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In most instances, organic sugar is a sugar that has been cultivated, harvested, and processed without the use of any chemicals or artificial additives. Different countries have different definitions of what is and is not “organic,” however, which makes a blanket definition somewhat difficult. In some places, such as the United States, the term “organic” is tightly controlled — but this is not the case everywhere. Organic sugar is almost always sugar that was grown and processed under natural conditions, but the specifics can be somewhat hazy when it comes to how, if at all, chemicals were used along the way.
The United States Department of Agriculture (USDA) has one of the world’s most stringent certification processes when it comes to food products that hope to be labeled “organic.” To earn the coveted “USDA Organic” badge for sugar, growers must prove that no chemicals or man-made compounds came into contact with the sugar plant, be it cane or beet, anywhere from the time it was just a seed through to harvesting, refining, and packaging.
Most European countries have comparable regulatory bodies that control how and when a sugar can be marketed as organic, but in other places the term is something that manufacturers can add often to most any type of sugar that has some kind of “natural” component. It does not always guarantee that a sugar has been processed without any chemical intervention. Most sugars that bear the “organic” label are free of chemicals at the point of sale — but whether pesticides were used on the crops or whether different man-made compounds were used in processing is often times something of a mystery.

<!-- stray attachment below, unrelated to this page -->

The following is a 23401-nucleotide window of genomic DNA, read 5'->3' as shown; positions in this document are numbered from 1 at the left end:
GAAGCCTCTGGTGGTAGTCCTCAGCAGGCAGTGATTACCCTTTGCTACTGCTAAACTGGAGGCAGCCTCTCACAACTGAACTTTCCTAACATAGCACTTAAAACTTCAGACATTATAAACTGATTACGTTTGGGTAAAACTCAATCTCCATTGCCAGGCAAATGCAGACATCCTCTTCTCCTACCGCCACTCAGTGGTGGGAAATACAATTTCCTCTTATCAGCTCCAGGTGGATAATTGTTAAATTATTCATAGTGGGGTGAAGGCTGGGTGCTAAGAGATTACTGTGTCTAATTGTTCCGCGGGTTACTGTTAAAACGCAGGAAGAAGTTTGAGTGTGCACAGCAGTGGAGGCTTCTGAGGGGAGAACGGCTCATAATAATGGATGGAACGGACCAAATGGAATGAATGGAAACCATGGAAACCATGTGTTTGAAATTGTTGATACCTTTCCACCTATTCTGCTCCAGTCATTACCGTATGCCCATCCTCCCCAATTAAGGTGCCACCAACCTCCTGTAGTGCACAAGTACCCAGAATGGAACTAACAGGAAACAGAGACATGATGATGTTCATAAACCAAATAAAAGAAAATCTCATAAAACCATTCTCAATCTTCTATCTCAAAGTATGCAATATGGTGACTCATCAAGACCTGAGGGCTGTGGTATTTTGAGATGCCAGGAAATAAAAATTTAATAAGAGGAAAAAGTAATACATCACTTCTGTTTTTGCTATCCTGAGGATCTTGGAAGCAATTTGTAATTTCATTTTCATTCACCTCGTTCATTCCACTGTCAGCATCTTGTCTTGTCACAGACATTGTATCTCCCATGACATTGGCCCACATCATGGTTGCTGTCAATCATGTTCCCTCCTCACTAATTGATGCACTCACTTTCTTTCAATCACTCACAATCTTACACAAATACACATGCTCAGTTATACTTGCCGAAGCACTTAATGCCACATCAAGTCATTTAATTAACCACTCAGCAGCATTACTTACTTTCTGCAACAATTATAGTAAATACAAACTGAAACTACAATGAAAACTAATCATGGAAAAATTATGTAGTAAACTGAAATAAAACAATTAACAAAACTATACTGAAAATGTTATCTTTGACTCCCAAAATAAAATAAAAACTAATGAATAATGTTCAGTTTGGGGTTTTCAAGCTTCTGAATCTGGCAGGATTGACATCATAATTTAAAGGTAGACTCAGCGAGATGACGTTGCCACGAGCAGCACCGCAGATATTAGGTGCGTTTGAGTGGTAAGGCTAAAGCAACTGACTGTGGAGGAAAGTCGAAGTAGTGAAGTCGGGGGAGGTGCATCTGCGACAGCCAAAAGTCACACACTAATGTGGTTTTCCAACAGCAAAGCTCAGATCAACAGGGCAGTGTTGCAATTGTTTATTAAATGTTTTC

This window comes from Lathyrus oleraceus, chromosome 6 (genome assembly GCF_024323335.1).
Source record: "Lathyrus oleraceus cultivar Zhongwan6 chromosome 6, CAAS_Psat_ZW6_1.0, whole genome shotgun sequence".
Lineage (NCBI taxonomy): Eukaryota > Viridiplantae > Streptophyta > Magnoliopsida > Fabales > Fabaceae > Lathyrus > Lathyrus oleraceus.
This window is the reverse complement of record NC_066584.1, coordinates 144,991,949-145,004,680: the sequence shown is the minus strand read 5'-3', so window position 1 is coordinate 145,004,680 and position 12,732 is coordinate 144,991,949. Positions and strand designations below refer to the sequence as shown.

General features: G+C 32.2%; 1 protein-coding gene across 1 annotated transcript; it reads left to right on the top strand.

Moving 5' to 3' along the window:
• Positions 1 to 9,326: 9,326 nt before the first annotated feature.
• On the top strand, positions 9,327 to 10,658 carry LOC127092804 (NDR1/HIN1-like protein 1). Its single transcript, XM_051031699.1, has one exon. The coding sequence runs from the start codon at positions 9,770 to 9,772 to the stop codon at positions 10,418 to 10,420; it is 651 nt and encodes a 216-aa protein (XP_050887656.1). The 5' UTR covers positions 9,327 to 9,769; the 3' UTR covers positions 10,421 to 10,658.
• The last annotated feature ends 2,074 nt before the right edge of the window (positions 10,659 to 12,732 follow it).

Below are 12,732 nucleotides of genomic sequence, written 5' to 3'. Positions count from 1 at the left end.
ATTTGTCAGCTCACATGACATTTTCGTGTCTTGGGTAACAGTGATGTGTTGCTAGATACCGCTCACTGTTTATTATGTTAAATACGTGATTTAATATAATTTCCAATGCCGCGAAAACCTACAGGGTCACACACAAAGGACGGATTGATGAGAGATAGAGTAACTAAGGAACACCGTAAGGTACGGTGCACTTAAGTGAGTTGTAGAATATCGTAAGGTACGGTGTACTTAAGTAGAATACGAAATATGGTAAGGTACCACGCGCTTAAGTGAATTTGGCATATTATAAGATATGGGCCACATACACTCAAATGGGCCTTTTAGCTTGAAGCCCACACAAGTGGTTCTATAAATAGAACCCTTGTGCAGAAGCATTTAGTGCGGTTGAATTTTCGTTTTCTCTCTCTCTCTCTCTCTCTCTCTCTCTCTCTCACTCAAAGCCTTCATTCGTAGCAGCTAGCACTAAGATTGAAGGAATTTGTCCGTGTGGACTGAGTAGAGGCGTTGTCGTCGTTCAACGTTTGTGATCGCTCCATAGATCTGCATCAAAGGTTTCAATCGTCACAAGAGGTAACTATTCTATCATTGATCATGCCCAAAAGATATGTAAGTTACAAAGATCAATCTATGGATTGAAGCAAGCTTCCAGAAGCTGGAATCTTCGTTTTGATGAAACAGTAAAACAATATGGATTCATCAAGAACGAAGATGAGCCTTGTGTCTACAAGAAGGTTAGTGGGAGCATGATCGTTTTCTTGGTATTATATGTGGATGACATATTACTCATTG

Debate Over Genetically Modified Sugar Beets
One of the biggest controversies in the organic sugar market concerns whether plants grown from genetically modified seeds can yield organic sugar if they are never treated with pesticides or never come into contact with any other chemicals. Experts come down on both sides of the issue, but the general consensus is “no.” Genetic modification alters the internal structure of a seed, which affects how a plant will grow and develop. Most people consider this a scientific intervention that violates the spirit of the organic movement.
The debate primarily affects sugar that comes from sugar beets. Many of the sugar beet seeds on the market have been genetically engineered to help plants develop a pesticide resistance. This means that farmers do no have to spray their crops to keep bugs and weeds away — but it also means that it can be very challenging to find beet-derived sugar that is organic. Some smaller farms and more rural coops will produce it, but few mass-market distributors do. The vast majority of organic sugars on the market today come from sugar cane.
Characteristics of Organic Sugar
Organic sugar often has a more golden color than its more processed alternatives, but not always. An amber hue is often simply evidence that a sugar has not been subjected to extensive refining, and does not necessarily say anything about chemical use. It is possible — though often costly — to whiten sugar without the use of bleaches or other additives.
In most cases, it is very difficult to distinguish organic from non-organic sugar on looks or taste alone. Organic sugars come in brown, white, and powdered varieties with some regularity. The product is the same, just the process is often more involved.
How the Sugar is Used and Priced
Organically grown sugar can be used in the same way as chemically-treated versions. It is a common sweetener in baking, for instance, and can be added to beverages like coffee or tea to boost taste.
In most places, organically grown sugar is slightly more expensive than regular versions because of the added work required to bring it to the market. Avoiding all chemicals often means more work for farmers and processors, which is usually reflected in the overall price.